Acceptance, OR A Fawn Farewell

It was one week after his grandmother passed when Noah was led into the dense forest behind her estate. In the evening, the woods would terrify the young boy, but it was not yet dark and his grandfather enjoyed taking walks after dinner, believing that solitude and motion were the perfect capstones to any meal. The meals themselves were lacking lately, a victim of loss as much as those who ate them. The old man was not a good cook, but he had managed simple stews and had no qualm consuming stale bread baked a week before.

That day marked the first time Noah had been invited to join his grandfather in the woods, though really there had been no invitation, merely a statement of fact. “We will go for a walk after supper.”

Now they had been walking for nearly an hour, and Noah began to wonder why he was brought along at all. His grandfather hadn’t spoken a word to him, just walked deliberately forward, though with no real haste. When at last they neared the edge of the property, the two observed a fawn lying motionless by a rusted barb wire fence.

“She’s caught,” stated the old man.

“Can you free her?”

“We will see.”

“Will she die too, grandpa?”

The man did not answer. He approached the animal with his same, purposeful gait. Bending close, he saw that the barbs had cut deep and that a great deal of blood was pooling around her. The fawn shivered, but made no other motion, no attempt to flee.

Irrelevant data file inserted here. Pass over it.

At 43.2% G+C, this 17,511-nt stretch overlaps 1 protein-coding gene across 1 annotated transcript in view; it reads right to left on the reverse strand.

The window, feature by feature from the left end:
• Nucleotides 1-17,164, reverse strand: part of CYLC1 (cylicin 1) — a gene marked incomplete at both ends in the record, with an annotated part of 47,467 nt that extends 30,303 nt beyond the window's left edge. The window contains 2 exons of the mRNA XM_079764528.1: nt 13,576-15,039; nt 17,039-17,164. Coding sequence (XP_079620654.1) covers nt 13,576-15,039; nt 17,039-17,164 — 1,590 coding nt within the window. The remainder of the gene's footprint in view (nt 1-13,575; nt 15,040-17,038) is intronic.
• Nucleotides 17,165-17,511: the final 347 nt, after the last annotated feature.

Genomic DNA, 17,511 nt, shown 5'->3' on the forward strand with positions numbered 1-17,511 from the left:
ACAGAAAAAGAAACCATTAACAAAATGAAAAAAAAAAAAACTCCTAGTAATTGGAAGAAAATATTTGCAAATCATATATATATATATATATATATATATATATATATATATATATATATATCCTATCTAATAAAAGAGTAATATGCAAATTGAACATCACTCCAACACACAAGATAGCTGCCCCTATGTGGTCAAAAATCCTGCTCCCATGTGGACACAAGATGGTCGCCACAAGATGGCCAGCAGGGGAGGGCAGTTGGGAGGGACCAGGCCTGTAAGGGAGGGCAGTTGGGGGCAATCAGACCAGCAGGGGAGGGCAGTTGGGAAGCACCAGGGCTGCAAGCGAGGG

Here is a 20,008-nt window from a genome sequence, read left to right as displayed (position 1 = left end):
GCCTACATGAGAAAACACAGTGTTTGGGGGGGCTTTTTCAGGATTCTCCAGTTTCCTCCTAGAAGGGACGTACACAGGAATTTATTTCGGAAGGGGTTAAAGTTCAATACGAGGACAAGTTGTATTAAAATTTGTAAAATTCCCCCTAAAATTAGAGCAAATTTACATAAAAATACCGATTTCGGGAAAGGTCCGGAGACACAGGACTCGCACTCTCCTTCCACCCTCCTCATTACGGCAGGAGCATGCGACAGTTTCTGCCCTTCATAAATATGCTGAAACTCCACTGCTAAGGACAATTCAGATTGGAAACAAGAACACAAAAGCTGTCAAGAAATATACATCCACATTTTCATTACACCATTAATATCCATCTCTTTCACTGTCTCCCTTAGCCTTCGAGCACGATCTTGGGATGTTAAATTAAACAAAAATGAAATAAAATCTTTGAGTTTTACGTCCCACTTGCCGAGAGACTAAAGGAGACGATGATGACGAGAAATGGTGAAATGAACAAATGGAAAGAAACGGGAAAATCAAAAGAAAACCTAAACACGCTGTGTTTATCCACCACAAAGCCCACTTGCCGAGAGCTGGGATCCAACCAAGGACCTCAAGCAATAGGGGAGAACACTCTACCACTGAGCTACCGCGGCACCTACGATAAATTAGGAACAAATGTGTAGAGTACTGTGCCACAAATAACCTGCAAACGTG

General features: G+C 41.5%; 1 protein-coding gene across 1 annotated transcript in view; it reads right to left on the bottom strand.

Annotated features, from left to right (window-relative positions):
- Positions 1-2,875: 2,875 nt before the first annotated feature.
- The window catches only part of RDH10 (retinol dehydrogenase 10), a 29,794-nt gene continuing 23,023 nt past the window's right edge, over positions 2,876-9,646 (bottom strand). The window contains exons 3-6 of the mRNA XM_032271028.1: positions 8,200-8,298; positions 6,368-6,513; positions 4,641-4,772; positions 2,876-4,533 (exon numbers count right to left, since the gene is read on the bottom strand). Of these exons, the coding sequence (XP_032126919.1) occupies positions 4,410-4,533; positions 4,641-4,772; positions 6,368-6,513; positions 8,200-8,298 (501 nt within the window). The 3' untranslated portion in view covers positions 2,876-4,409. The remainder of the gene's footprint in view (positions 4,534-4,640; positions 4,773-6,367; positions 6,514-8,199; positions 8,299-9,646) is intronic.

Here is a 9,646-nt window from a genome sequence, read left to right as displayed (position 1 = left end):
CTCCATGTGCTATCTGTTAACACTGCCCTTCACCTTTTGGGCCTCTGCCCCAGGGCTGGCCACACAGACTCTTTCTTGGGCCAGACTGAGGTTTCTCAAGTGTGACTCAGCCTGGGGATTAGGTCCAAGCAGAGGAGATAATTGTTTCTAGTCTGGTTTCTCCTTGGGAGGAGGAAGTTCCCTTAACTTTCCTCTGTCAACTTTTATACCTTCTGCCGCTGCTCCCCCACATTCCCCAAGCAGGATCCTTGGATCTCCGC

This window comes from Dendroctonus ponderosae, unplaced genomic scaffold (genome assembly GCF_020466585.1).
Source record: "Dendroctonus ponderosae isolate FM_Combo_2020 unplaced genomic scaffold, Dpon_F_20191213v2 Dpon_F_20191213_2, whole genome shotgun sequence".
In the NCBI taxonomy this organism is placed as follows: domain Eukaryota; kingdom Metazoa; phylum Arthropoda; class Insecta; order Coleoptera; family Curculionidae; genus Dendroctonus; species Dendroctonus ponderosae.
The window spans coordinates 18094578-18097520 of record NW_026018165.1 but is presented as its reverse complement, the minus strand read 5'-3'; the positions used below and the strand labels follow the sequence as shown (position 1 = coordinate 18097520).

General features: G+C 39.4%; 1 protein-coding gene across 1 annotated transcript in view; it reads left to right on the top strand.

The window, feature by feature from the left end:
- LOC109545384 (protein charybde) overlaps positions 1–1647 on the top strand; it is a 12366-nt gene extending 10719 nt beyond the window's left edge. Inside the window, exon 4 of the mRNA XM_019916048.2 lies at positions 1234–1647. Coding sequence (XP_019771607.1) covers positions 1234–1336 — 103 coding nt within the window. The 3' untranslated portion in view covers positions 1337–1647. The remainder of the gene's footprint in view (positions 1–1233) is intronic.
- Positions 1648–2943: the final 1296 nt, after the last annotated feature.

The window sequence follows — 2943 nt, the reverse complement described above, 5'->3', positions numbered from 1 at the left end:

“She’s accepted it,” said the old man, unaware that Noah was crying, now having glimpsed the blood as well.

“I don’t want her to die.”

“What we want and what will happen… There is little link between the two.”

The boy continued sobbing, but now with a new kind of grief, one born from understanding. If he was older, he might’ve wondered if this ordeal had been prepared.

His grandfather whispered something that sounded like goodbye. Then there was a soft crack, and the man was on his feet.

“Did dying hurt her?”

“Less than living. There’s no more pain for her.”

The boy paused for a second, looking around his grandfather to the dead fawn on the ground.

“It’s ours now,” stated the boy, “We took it for her.”

The old man nodded, returned once more to silence. He placed a coarse hand around his grandson’s shoulder and steered the young man home through the dimming light.

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